Stupidity is a recurrent theme in this blog: The bizarre relationship between intelligence and unintelligent behaviour always strikes me.
In a recent study, Proffesor Balazs Aczel and coworkers show that despite the ambiguous definition of the word stupid, there is a high level of agreement about what deserves to be called stupid and what doesn’t. And this is important:
studying why and when people call certain actions stupid should be the interest of psychological investigations not just because it is a frequent everyday behavior, but also because it is a robust behavioral reflection of the rationalistic expectations to which people adjust their own behavior and expect others to.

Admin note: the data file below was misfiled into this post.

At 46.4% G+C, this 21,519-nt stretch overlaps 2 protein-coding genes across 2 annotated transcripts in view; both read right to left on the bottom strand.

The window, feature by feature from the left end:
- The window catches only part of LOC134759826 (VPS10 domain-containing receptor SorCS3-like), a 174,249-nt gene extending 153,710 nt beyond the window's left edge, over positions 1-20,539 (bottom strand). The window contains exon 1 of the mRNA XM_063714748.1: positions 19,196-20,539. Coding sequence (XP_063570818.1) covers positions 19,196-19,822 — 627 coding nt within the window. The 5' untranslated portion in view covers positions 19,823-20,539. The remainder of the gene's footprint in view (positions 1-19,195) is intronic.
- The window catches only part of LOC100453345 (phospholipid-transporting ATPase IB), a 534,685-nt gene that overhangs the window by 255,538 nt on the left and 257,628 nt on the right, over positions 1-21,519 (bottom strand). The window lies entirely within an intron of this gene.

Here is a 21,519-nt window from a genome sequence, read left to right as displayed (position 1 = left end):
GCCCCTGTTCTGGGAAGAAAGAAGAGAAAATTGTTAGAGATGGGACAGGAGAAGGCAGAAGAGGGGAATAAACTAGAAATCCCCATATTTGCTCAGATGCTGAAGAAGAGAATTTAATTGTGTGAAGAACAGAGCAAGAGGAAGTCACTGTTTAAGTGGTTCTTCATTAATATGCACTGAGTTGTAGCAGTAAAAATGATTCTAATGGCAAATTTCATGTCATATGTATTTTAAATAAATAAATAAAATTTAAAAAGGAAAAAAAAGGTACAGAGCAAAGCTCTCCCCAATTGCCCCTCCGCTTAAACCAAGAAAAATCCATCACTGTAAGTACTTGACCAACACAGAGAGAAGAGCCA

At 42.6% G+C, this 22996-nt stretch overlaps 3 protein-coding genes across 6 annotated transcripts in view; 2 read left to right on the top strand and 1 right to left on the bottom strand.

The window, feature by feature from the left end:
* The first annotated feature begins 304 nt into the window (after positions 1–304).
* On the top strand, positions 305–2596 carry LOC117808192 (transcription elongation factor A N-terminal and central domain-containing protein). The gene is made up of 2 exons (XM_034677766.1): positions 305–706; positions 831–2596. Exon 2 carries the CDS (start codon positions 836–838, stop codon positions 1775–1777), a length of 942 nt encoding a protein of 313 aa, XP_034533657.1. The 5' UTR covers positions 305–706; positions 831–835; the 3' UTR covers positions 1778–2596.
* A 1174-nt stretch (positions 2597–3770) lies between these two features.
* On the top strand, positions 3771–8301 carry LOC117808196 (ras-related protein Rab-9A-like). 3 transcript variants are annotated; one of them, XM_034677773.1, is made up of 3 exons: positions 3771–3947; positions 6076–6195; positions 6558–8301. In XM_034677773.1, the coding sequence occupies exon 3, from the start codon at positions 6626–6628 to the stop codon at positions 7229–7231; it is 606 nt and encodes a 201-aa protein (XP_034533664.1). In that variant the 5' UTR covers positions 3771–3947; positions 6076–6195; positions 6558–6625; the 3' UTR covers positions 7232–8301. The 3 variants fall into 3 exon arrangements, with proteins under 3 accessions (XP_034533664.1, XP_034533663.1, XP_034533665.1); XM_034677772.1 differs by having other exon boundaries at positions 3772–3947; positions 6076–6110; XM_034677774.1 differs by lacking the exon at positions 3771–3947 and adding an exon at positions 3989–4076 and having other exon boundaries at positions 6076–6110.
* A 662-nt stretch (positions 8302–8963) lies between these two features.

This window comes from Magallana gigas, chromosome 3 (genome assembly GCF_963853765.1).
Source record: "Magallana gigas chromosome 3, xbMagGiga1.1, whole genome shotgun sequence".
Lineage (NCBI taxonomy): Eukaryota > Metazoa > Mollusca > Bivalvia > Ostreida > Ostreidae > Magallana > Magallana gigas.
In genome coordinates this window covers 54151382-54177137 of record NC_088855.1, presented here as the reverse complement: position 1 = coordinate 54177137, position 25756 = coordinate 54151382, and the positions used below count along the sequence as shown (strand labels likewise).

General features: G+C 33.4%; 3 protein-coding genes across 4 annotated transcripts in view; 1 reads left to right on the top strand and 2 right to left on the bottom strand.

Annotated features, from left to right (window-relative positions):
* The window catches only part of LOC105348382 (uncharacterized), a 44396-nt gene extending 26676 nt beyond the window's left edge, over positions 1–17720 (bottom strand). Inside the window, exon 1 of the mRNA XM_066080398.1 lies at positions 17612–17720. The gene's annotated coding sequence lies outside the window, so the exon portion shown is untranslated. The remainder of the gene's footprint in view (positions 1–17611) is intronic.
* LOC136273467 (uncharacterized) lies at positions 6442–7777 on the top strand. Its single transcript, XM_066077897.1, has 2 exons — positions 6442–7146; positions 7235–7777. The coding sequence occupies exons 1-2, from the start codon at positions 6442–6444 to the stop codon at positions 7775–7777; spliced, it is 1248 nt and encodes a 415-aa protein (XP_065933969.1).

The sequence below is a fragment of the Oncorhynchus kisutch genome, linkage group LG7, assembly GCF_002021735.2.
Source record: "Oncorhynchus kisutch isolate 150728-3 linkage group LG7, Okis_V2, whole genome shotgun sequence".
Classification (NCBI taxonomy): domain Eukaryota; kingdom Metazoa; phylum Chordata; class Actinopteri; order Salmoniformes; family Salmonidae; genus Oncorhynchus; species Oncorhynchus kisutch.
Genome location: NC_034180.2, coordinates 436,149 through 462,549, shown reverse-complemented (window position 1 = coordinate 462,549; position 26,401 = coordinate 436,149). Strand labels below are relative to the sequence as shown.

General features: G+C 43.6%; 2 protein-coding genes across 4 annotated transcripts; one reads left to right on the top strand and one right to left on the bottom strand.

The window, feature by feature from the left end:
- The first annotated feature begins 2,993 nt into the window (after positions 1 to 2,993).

They found that people use the label stupid for three separate types of situation:
- violations of maintaining a balance between confidence and abilities.
- failures of attention; and
- lack of control.
The level of observed stupidity is always amplified by a higher responsibility and by the severity of the consequences of the action.
It is also curious how overconfidence is associated with the highest level of stupidity, while on the other hand we seem to be programmed for it. Or maybe that’s the reason why, very often, successful people are on the verge of ridicule. (And also the other way around.)
Striking a proper balance is always so difficult!